Aston Martin: No name clash with Honda's Red Bull switch
Red Bull title sponsor Aston Martin says the team's switch to Honda engines in Formula 1 next year has caused no concerns about brand confusion.
After more than two years where the team's renaming of Renault engines to TAG Heuer has avoided having two car makers in its title, Aston Martin will now have to share space with Honda next season.
But although having two different car manufacturers in the title of the team may appear confusing to some, Aston Martin is adamant that there is no issue for it on this front.
Aston Martin CEO Andy Palmer told Motorsport.com: "Very clearly, the team name is Aston Martin Red Bull Racing and then of course the FIA adds the [engine] manufacturer name.
"But let's be brutally honest. While it was called TAG, everybody knew it was a Renault. And in that sense, the difference between whether it is a Renault or a Honda?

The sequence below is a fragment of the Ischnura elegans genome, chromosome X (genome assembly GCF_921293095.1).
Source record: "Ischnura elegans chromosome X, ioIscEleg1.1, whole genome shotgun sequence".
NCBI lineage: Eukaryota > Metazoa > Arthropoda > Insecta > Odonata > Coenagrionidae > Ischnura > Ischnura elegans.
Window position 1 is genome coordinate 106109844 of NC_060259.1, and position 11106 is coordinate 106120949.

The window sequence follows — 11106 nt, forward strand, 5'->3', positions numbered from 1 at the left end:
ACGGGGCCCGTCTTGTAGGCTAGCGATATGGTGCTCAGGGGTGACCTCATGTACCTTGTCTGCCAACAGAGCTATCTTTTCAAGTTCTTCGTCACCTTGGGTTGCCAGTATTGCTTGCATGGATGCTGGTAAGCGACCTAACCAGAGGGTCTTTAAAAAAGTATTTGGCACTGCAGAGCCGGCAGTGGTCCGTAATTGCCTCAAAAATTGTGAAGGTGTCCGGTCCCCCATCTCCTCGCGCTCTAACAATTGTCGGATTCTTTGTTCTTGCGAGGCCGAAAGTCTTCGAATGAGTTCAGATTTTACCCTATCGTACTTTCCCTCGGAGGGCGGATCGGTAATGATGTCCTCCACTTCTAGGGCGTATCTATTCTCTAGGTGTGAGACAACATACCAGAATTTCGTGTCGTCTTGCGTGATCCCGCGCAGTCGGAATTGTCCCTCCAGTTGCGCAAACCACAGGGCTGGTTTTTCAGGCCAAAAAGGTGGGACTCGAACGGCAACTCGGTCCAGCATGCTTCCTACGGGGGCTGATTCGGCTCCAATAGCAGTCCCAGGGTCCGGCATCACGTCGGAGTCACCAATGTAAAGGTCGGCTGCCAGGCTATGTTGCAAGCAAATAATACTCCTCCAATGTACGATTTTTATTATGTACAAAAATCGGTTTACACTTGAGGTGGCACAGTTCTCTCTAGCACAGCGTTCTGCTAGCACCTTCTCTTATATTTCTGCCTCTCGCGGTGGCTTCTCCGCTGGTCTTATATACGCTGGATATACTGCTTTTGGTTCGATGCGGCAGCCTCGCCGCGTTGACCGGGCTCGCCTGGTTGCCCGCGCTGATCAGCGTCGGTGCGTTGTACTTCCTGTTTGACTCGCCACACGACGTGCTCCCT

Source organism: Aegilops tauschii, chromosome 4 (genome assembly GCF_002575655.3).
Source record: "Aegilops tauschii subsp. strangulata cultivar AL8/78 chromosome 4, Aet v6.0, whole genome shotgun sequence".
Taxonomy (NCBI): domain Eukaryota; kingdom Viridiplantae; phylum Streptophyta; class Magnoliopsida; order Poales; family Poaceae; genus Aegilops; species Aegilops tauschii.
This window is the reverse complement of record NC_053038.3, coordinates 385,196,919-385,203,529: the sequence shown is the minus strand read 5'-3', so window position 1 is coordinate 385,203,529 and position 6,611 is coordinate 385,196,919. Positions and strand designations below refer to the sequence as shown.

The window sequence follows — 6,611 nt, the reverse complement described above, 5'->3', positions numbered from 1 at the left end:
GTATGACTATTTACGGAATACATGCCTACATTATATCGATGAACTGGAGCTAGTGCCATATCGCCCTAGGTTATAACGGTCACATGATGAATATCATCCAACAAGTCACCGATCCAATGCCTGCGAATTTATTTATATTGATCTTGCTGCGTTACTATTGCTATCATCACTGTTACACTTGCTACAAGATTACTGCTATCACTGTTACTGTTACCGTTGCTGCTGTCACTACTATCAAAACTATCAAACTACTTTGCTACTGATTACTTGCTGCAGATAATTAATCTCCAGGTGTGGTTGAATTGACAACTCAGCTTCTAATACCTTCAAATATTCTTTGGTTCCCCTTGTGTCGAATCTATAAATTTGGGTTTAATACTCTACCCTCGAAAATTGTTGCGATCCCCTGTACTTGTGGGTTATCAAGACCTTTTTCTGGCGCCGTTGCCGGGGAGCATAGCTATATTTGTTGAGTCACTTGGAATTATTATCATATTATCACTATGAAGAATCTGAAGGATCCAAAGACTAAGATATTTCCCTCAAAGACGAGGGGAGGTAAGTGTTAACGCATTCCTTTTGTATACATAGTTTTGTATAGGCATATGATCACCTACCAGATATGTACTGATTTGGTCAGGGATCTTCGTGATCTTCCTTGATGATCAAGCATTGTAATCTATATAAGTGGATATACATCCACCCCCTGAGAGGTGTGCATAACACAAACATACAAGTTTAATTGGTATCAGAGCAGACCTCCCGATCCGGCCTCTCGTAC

"Aston Martin has zero cross shopping with both brands. So we are completely indifferent to the name."
Palmer says that Aston Martin was consulted about the decision to switch to Honda for next year, and made it clear it was fully behind any move that could help the team be more competitive in the future.
"Look, if it was a Ferrari engine I would have a problem! And that would be a red line," he said.
"But our customers don't cross shop us with either Renault or Honda, and basically can I say that Honda is more of a problem than Renault covered up with the name of the TAG? I honestly don't think so.
"We've known about it for a while and we fundamentally agree with where Red Bull wanted to go. Let's be clear: we don't have a veto, we were simply part of the consultation process and that is part of the philosophy by which we go Formula 1 racing.
"We think it is generally better that experts in Formula 1 go racing than owning your own team.
"The criteria for us is a very simple one: which is do everything you can to win. And clearly the team felt that by going over from Renault to Honda, it is going to give them a better chance of winning. In that sense, I commend the decision."
Inside Renault's F1 Tour de France
New Territory: Who will win on the return of the French F1 Grand Prix?